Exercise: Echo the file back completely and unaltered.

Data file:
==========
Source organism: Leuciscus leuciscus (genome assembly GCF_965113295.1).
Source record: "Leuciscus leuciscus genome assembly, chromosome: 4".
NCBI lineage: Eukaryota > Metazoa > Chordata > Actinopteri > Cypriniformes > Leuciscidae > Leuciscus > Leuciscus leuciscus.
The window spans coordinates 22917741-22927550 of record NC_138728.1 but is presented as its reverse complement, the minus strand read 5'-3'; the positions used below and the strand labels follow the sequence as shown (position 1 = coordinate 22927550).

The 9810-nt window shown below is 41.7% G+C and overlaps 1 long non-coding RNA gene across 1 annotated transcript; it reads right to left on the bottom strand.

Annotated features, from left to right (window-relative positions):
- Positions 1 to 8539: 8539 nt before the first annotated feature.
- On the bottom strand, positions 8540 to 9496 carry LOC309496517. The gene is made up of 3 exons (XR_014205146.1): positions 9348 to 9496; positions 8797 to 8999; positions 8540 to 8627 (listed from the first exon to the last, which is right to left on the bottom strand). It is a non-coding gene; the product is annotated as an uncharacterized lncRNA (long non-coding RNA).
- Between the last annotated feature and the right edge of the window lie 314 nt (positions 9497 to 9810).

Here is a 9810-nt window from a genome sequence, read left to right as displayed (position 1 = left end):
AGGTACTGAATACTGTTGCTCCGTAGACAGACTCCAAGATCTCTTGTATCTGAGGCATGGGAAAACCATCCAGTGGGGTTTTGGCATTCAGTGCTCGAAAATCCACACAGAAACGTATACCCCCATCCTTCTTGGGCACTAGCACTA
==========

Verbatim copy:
Source organism: Leuciscus leuciscus (genome assembly GCF_965113295.1).
Source record: "Leuciscus leuciscus genome assembly, chromosome: 4".
NCBI lineage: Eukaryota > Metazoa > Chordata > Actinopteri > Cypriniformes > Leuciscidae > Leuciscus > Leuciscus leuciscus.
The window spans coordinates 22917741-22927550 of record NC_138728.1 but is presented as its reverse complement, the minus strand read 5'-3'; the positions used below and the strand labels follow the sequence as shown (position 1 = coordinate 22927550).

The 9810-nt window shown below is 41.7% G+C and overlaps 1 long non-coding RNA gene across 1 annotated transcript; it reads right to left on the bottom strand.

Annotated features, from left to right (window-relative positions):
- Positions 1 to 8539: 8539 nt before the first annotated feature.
- On the bottom strand, positions 8540 to 9496 carry LOC309496517. The gene is made up of 3 exons (XR_014205146.1): positions 9348 to 9496; positions 8797 to 8999; positions 8540 to 8627 (listed from the first exon to the last, which is right to left on the bottom strand). It is a non-coding gene; the product is annotated as an uncharacterized lncRNA (long non-coding RNA).
- Between the last annotated feature and the right edge of the window lie 314 nt (positions 9497 to 9810).

Here is a 9810-nt window from a genome sequence, read left to right as displayed (position 1 = left end):
AGGTACTGAATACTGTTGCTCCGTAGACAGACTCCAAGATCTCTTGTATCTGAGGCATGGGAAAACCATCCAGTGGGGTTTTGGCATTCAGTGCTCGAAAATCCACACAGAAACGTATACCCCCATCCTTCTTGGGCACTAGCACTA